Question about Heating & Cooling
Lets take a moment to see what exactly is inside the condenser (that's an outside unit) You have a compressor, a fan, a contactor, a coil, and a capacitor. How does it work? The condenser is connected to the house via an electrical box called a yank out. It is a quick way to kill power to the unit. Note: this is not the breaker to the unit. That would be in the main panel by the meter. People always assume this is the only safety. It is put there by law to kill the power to the unit for service personel. Pull out the connection to kill the power before checking the unit. The first thing to look for is a swolen capacitor . If it swells it fails and the unit don't function too well. The next thing to look for is contactor problems. Their are small wires coming from the inside control panel that power up the 24 volt coil that yanks down the contactor. That coil might be bad. If it has no continuity(open) it is in need of replacement. A critter could get between the contacts and fry them as well. Look on the compressor for burnt wires and loose connections (very common). The fan motor should be very easy to turn so if it is stiff then it probably is in need of lubrication. The standard oil in the HVAC world is Zoomoil. It is hi temp resistant, will not lose viscosity and is non flammable. If a weed eater should kill the thermstat wires going outside noting will work because the contactor won't pull down. if the contactor coil is open then it won't pull down and engage the compressor and fan. if a critter crawled under the contacts nothing will happen. of course if the compressor pins are shorted to the copper piping or there is a hole in it or it has an open winding between pins it is shot.
Posted on Jul 01, 2009
a 6ya expert can help you resolve that issue over the phone in a minute or two.
best thing about this new service is that you are never placed on hold and get to talk to real repairmen in the US.
the service is completely free and covers almost anything you can think of (from cars to computers, handyman, and even drones).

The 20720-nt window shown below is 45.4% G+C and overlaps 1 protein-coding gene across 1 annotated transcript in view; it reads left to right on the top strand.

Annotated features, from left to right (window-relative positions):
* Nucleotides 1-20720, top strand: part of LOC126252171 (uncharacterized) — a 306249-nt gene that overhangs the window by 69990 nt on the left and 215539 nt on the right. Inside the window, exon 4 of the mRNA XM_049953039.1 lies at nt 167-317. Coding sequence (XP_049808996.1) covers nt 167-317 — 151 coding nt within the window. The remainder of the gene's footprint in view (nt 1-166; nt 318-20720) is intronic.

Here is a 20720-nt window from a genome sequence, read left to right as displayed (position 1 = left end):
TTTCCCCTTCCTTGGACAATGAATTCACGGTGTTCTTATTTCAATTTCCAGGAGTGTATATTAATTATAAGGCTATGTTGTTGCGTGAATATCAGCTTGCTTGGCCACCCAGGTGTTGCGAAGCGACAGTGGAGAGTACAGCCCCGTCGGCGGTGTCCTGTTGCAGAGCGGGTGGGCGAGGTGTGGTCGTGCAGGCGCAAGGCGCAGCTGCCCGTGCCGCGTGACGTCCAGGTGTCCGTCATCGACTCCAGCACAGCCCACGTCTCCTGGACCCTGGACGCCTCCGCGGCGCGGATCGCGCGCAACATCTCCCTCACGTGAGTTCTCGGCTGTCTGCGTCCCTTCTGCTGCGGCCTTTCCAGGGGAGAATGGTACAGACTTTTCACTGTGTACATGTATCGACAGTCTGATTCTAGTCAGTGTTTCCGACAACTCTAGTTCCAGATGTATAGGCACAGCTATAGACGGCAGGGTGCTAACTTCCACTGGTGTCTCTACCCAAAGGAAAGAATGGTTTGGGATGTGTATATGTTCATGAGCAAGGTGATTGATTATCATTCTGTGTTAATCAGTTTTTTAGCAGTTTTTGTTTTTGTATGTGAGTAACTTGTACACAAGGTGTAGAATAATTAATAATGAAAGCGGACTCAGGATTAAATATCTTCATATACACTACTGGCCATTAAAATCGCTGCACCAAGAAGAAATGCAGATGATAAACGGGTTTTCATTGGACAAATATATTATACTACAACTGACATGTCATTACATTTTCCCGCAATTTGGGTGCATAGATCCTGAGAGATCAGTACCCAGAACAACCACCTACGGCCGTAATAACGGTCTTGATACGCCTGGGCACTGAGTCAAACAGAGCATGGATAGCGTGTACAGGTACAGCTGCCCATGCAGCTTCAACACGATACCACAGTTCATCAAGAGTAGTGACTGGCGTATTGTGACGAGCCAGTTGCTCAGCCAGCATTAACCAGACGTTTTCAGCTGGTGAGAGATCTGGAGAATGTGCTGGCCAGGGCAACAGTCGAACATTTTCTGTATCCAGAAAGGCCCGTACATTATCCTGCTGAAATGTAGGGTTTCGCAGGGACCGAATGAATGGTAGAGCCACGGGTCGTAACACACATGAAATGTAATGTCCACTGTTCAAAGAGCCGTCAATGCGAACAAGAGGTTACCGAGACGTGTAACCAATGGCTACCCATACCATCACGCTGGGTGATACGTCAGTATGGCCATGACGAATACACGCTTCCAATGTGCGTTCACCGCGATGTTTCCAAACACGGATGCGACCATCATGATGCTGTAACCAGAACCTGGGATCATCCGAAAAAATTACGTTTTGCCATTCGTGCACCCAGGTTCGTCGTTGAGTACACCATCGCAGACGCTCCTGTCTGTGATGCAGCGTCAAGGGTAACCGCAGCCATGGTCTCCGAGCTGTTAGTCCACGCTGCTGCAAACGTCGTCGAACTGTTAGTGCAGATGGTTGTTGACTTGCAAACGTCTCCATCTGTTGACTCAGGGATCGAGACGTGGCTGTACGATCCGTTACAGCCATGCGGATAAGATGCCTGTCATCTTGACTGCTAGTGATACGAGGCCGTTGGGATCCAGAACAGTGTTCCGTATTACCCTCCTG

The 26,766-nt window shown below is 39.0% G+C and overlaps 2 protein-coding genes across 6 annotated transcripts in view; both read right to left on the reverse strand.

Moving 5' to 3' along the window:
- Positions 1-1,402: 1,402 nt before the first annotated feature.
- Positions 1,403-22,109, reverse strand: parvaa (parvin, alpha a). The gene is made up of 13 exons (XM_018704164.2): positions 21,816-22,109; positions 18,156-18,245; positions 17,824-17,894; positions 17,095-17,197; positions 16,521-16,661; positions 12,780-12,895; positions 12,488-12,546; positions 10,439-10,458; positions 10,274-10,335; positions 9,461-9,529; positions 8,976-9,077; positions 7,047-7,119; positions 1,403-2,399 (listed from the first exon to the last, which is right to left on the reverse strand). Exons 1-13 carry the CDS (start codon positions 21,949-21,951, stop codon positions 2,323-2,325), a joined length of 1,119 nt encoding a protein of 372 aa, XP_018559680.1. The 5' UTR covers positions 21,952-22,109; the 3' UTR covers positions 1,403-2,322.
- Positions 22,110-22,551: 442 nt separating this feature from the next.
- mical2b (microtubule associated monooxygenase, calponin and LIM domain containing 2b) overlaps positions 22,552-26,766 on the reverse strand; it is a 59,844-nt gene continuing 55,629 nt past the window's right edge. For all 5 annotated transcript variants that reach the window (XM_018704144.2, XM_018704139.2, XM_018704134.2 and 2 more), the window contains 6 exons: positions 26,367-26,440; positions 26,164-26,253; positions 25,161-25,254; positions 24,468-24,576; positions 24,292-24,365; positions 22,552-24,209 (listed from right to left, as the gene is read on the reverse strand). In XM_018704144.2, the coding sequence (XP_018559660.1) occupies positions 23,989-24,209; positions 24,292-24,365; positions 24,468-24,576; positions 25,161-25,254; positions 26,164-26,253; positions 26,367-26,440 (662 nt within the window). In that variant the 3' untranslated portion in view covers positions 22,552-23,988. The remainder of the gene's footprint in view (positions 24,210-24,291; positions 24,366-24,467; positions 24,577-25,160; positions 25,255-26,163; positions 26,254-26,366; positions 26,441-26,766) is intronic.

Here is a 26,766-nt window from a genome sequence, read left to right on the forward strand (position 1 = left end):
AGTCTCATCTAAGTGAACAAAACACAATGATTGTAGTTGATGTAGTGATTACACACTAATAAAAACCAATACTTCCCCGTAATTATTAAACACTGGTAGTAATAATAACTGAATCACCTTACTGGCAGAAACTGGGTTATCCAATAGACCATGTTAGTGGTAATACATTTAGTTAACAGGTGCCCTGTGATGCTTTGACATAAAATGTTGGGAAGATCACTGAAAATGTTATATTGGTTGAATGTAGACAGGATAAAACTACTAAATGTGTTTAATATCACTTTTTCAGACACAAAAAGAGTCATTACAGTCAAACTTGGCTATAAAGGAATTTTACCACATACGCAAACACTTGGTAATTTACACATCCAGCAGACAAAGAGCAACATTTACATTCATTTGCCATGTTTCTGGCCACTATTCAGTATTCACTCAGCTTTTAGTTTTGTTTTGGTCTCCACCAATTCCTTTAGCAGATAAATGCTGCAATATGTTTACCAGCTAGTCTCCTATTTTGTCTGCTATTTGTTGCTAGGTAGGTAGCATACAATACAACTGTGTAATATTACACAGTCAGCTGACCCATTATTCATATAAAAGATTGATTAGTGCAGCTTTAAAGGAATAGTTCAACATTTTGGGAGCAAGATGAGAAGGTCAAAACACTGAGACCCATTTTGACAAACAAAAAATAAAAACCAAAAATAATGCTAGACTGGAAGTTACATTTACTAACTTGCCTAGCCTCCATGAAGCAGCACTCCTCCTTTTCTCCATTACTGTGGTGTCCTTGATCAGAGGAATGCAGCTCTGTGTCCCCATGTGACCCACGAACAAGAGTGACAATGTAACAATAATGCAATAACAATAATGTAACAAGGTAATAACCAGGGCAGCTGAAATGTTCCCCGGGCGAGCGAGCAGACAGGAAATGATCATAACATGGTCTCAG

click here to download the app (for users in the US for now) and get all the help you need.
Posted on Jan 02, 2017
Tips for a great answer:
Since the failure of an air conditioner to turn on, loss of air conditioner cooling capacity, reduced air conditioning output temperatures, loss of cool air supply, or even loss of air flow entirely can be due to a variety of problems with one or more components of an air conditioner or air conditioning system, after reviewing the lost air conditioner cooling diagnosis procedures described in this article, be sure to also review the diagnostic procedures at each of the individual air conditioning diagnosis and repair major topics listed just below. To return to our air conditioning and refrigeration home page go to AIR CONDITIONING & HEAT PUMP SYSTEMS.
Electrical problems on HVAC systems: Keep in mind that despite the depth of technical detail you will find here about all components of air conditioners and heat pumps, most service calls for non-working air conditioners or heat pumps turn up an electrical problem. So if your A/C system is just not working at all be sure to check all of our electrical and control setting suggestions first.
Mechanical problems on HVAC systems: tend to fall into these groups: refrigerant leaks, dirty condenser coil or unit, dirty evaporator or cooling coil, or burned out (or hard-starting) compressor motors. We have also seen a number of problems with fans and fan motors in both the compressor/condenser unit and in the air handler/blower fan unit. Some of those fan problems are mechanical - like a loose fan belt or blade. MORE DETAILS
Nov 13, 2012 | Heating & Cooling
Jan 22, 2011 | Ruud UAKA042 Air Conditioner
Aug 21, 2010 | Carrier Heating & Cooling
Jul 23, 2010 | Bryant 463AAC008BA Air Conditioner
Jul 11, 2010 | Frigidaire FAH125P2T Air Conditioner
Sep 19, 2009 | Goodman CKL36AR36 Air Conditioner
Sep 17, 2009 | Samsung AQ24 Air Conditioner
Jul 02, 2009 | Danby DAC5020 Air Conditioner
Oct 10, 2007 | GE AJCH10ACB Built-In Room Air Cool Unit
126 people viewed this question
Usually answered in minutes!